Frenchman Vincent Fichot, 39 entered his third week of hunger strike in Tokyo during the global Olympics games 2020 demanding access to his two children, who, he said, were abducted by their Japanese mother. While Fichot’s appeal was conveyed by the French President Emmanuel Macron to his Japanese counterpart Yoshihide Suga, nothing much changed. Fichot has returned to an empty house many times failing in his efforts to see his children in Japan's suburb of Setagaya, where he currently lives, according to French newspaper Les Echos.
The French father's humble house reeks of absence, with no decoration, nor lustre. He has three pieces of furniture, and on a chest of drawers at the entrance, he keeps a single photo of his children.
On Friday, in an attempt to back the cause of the former finance worker who has been sitting outside on the street for days, without food or water, several European diplomats came out in protest against the Japanese government for, what they alleged, permitting the ‘legal abduction’ of Fichot’s kids, whilst the father was separated from them, French media outlets reported.
Tokyo's Foreign Minister Toshimitsu Motegi last week in a Japanese press briefing informed that “a civil case in Japan should be resolved by people concerned in accordance with domestic laws," as he declined to discuss Fichot's matter at length.
Fichot started petition outside the National Stadium continuing his several years of struggles for reuniting with his children named Tsubasa and Kaédé, aged 3 years and 11 months respectively, both of whom have dual citizenship. The French father-of-two was flocked by the press workers on July 30 as he was joined by the at least 10 EU diplomats who expressed support for him. EU questioned the legality of state-sanctioned parental abduction of Fichot’s children, resonating with the plight of several foreign parents for whom, a divorce in Japan means losing access to their children.
The foreign national parent in Tokyo can lawfully be denied the right to even see their kids after the divorce with their Japanese partner. One of the world’s most developed nations, Japan, does not recognize the concept of ‘joint custody’ of kids, prohibiting hundreds of thousands of mothers and fathers from seeing their kids ever again after the court grants their “sole custody” to the Japanese national parent. Country’s laws do not consider the fundamental rights of children.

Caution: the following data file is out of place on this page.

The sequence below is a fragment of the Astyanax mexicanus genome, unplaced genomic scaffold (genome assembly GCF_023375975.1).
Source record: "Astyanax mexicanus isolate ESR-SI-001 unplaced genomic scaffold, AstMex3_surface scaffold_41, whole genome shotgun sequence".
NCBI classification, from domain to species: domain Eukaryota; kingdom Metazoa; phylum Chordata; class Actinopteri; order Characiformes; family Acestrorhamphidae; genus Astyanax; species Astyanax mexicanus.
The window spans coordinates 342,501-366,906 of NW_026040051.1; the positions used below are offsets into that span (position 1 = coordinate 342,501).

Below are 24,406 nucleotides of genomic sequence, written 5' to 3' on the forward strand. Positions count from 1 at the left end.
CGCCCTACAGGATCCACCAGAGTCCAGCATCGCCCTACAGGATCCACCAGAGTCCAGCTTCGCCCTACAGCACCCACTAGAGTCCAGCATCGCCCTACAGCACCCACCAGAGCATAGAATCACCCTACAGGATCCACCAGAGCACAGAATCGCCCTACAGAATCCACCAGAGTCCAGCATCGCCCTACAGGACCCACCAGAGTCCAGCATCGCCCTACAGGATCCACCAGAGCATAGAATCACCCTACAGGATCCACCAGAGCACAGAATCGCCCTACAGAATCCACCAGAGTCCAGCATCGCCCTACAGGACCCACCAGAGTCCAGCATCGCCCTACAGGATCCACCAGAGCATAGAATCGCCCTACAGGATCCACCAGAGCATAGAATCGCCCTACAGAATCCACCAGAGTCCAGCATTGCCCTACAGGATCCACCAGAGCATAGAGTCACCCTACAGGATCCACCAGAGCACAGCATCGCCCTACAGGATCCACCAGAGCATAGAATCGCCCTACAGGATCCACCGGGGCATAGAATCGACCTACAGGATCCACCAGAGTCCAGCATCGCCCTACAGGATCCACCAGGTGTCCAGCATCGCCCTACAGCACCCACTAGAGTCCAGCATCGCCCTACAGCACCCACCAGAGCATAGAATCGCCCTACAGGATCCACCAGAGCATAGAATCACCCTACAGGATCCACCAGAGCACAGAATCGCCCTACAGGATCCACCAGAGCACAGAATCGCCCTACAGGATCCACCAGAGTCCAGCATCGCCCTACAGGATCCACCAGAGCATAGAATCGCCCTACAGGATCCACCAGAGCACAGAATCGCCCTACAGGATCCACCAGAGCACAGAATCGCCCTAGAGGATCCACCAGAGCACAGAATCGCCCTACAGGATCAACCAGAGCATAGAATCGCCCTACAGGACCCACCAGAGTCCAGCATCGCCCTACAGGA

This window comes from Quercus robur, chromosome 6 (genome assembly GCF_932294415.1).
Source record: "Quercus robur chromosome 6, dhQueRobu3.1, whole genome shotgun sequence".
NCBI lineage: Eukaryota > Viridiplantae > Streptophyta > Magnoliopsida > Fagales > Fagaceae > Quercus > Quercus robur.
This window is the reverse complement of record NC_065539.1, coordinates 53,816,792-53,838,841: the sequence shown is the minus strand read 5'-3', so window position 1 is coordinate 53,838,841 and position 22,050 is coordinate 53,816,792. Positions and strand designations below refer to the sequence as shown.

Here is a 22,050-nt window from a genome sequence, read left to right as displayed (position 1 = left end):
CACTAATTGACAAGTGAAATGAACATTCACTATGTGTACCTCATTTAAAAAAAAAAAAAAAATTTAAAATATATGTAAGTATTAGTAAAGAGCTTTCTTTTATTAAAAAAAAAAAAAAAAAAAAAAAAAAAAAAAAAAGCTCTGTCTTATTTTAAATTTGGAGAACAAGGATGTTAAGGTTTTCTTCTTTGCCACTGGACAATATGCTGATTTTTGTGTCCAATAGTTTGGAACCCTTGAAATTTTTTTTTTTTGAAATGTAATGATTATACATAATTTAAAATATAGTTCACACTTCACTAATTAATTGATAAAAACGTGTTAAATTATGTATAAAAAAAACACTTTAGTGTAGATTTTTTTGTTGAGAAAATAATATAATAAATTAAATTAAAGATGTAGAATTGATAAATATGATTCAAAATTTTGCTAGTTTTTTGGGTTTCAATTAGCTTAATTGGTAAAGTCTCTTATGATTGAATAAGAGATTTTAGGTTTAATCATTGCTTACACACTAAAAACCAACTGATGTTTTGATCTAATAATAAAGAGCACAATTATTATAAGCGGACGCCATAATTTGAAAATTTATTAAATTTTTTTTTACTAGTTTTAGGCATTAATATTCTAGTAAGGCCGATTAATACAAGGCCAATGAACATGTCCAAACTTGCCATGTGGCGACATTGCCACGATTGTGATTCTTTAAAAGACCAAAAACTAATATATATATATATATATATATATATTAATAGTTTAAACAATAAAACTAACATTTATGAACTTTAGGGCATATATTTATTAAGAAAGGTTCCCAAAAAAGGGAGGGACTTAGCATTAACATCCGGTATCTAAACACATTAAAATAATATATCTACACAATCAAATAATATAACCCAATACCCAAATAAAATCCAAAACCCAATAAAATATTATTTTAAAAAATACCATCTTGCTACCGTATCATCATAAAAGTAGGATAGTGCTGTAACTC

French media reports that Fichot has lived in Japan for 15 years, and had been making appeals to French President Macron to hold dialogue with the Japanese government to be allowed to see his kids. At a ceremony with Paris set to host the next Olympics in 2024, Macron reportedly discussed the "extremely tragic situation,” which the Frenchman told reporters that he appreciates. But since nothing changed about the situation, he stressed that he would continue for sake of his children.
Shooting a statement Friday in support of Fichot, EU Ambassador Patricia Flor said, “The Convention on the Rights of the Child clearly states that all children have the right to contact their parents, so it is a matter of children’s rights, so we have parents, and of course the French ambassador in this case. I will support you.”
Japanese Ministry of Justice officials meanwhile denied the French reporters’ requests to comment on the child custody laws in Japan and the national divorce system. Fichot's estranged wife, Maiko Fichot, had earlier pressed charges of domestic abuse of Fichot as the reason for divorce and had later retracted. His wife meanwhile declined to make comments saying, “I want my private information to be protected.” Fichot, who said, that he would continue his fight lost 14 kg (30 pounds) since he began his strike on July 10. Several diplomats from France, Germany, Spain, Italy, and other countries have since backed the Frenchman. French Ambassador Philippe Setton meanwhile told a press conference that while France’s Macron had also earlier brought the matter with PM Suga's predecessor, Shinzo Abe, in 2019, “this is a matter primarily for the Japanese society.”